I got a phone call from Karl Miller, ten days before he died. It was two o’clock in the morning, Pacific Coast Time. He’d forgotten I’d told him I would be two weeks in the US. He was expecting me, he said, for tea (I had been visiting in the afternoon over the past few months). We made a new date, the 26th. He died on the afternoon of the 24th, a few hours before I returned.
He was perhaps confused by the palliative drugs he was taking. I was dozy myself at that time in the morning. But I like to flatter myself it was a farewell. Obliquity was very much his style. And he knew time was short. Forgive the vanity.
Leo Robson has written a gracious and informative profile of Miller on the NS website. Separated by half a century, they are both distinguished presences in what Miller called the “second half” (never “back half”) of the Statesman.
Over the past few weeks I observed, as with others whose time is coming, that Miller’s face looked younger and younger – a kind of Benjamin Button effect. I was reminded of when I first met him, as the newly appointed Northcliffe Professor of English Literature at University College London, in 1973. He’d left the Listener after one of the angry bust-ups and principled resignations that punctuated his editorial career. He was head of the UCL English department, over a bumpy period of more than 17 years, and did it well. But his heart was elsewhere.
I dropped in to his office, at one end of day, thinking vaguely “drinks”. He looked distracted. I asked, deferentially (personal intrusion could vex him), what was up. “I miss proofs and deadlines,” he said ruefully, “and going down to the office at night.” I can live very happily without that kind of chore, I thought, while nodding sympathetically.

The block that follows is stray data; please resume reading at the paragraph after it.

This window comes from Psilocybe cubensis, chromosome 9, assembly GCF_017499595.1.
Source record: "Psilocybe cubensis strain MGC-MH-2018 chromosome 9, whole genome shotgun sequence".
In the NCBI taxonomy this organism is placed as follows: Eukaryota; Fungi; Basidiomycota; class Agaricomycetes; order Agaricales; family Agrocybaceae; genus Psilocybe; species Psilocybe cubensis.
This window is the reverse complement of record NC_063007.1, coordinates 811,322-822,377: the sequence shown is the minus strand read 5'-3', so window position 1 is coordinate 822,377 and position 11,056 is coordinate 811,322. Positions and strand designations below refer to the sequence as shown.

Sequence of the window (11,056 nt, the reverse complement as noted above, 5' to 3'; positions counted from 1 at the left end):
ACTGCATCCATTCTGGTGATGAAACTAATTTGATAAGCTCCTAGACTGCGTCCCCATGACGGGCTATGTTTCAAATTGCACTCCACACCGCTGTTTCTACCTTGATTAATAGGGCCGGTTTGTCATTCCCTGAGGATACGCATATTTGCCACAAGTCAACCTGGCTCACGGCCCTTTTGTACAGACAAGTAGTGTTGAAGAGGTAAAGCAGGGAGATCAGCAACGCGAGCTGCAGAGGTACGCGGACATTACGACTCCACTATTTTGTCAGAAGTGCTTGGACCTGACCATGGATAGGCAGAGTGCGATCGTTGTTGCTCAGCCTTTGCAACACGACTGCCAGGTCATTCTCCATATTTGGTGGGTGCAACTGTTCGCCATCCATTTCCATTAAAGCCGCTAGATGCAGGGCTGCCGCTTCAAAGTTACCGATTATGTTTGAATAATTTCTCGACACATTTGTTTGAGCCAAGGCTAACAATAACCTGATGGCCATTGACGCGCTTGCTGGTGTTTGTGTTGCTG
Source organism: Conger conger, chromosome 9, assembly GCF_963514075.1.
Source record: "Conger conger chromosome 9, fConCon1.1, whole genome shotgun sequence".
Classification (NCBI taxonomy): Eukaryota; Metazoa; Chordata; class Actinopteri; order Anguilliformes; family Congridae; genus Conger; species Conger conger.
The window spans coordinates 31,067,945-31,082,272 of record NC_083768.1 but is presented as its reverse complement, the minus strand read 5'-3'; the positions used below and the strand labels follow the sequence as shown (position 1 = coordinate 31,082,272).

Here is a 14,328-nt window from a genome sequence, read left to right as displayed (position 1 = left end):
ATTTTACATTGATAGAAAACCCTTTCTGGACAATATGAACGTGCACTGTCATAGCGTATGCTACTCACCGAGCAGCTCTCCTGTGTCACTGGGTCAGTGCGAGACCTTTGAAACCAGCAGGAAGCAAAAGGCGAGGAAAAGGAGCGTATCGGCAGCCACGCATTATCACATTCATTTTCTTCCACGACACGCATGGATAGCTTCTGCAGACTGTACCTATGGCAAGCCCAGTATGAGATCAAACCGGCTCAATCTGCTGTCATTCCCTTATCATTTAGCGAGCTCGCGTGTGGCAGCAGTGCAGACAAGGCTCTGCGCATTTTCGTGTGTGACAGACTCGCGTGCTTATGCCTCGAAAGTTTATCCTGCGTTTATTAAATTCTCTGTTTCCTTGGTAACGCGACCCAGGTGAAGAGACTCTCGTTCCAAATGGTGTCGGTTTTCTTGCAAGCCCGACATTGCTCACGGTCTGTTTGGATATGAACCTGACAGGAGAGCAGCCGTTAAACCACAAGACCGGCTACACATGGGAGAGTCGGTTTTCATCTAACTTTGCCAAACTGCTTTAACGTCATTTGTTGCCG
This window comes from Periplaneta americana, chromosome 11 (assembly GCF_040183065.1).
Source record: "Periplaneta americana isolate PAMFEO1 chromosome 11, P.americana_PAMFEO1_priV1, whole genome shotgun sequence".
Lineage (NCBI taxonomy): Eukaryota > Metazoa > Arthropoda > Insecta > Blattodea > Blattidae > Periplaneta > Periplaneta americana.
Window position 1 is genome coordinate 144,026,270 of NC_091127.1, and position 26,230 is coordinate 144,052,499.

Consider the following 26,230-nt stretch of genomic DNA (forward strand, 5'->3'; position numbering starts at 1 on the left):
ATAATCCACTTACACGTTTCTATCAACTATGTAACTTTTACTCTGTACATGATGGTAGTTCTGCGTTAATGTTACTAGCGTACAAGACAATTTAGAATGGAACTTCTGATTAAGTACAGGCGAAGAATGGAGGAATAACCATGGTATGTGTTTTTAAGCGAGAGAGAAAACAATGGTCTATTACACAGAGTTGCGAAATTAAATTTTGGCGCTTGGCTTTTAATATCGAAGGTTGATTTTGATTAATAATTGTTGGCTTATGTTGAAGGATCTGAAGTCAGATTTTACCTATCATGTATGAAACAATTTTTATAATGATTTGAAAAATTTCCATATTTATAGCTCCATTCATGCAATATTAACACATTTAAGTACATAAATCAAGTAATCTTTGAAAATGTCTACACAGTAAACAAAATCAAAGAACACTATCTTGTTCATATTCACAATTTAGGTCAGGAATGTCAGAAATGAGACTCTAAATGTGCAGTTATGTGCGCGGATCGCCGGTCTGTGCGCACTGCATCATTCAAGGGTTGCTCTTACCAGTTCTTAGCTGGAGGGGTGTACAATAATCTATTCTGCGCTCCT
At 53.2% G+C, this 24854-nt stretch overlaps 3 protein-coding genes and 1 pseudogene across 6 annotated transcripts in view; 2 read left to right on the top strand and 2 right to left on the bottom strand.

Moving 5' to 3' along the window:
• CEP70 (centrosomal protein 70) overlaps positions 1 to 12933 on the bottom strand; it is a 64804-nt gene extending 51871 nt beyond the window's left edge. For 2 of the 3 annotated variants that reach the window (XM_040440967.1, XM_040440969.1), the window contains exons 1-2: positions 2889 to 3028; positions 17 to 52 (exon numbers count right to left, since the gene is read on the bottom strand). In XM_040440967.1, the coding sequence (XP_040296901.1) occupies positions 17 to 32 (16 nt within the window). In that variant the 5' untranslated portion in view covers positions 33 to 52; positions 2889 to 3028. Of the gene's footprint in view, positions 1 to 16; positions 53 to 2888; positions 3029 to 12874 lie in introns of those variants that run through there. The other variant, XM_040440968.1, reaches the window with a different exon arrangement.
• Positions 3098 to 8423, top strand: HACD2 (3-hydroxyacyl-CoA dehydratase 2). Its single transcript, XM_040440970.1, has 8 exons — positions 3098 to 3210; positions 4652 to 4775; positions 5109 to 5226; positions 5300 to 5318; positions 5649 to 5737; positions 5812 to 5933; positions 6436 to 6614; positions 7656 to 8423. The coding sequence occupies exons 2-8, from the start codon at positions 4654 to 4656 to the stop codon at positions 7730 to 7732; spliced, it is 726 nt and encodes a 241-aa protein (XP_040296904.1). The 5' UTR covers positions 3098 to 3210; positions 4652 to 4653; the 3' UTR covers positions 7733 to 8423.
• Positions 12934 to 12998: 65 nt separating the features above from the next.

Things picked up with the founding of the LRB in 1979. There were plenty of deadlines and late-night crises. Sometimes a UCL staff meeting would be suspended while, on the phone, with the department’s ears pricking, a tricky problem at the “office” was worked through. For 14 years Miller performed a gruelling, two-horse riding act – running an academic department while editing and co-editing, with Mary-Kay Wilmers, London’s answer to the New York Review of Books. It ended, with another bust-up, in 1992. I saw him hours later. He was exhilarated.
Miller’s seven years at the NS, from 1961 to 1967, were formative. Now in his thirties, he worked out what the role of literary editor was all about. That term understates it. Editorially, he was more a “conductor”, as Dickens called himself. Both men exercised the supreme, and autonomous, authority of the baton-wielding orchestral maestro. Their pages were theirs.
In his time at the NS Miller wrestled with, and answered, two pressing questions. Do literary reviews, of the kind on which the Statesman invests so much of its available space, matter? Matter, that is, for any longer than the week. And if they matter, what worthwhile good do they do, in the long term, and culturally? The answers he came up with were clearly proclaimed at the end of his time at the journal.